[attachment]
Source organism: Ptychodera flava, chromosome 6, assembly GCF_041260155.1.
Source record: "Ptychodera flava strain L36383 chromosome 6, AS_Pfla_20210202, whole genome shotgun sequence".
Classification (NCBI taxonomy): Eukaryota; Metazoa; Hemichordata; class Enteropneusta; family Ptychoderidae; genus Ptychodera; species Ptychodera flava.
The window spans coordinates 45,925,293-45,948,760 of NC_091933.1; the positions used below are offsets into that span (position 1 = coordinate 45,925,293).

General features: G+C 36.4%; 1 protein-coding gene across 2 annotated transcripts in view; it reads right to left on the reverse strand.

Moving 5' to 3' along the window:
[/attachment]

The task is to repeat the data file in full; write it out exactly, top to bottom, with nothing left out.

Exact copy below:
Source organism: Ptychodera flava, chromosome 6, assembly GCF_041260155.1.
Source record: "Ptychodera flava strain L36383 chromosome 6, AS_Pfla_20210202, whole genome shotgun sequence".
Classification (NCBI taxonomy): Eukaryota; Metazoa; Hemichordata; class Enteropneusta; family Ptychoderidae; genus Ptychodera; species Ptychodera flava.
The window spans coordinates 45,925,293-45,948,760 of NC_091933.1; the positions used below are offsets into that span (position 1 = coordinate 45,925,293).

General features: G+C 36.4%; 1 protein-coding gene across 2 annotated transcripts in view; it reads right to left on the reverse strand.

Moving 5' to 3' along the window: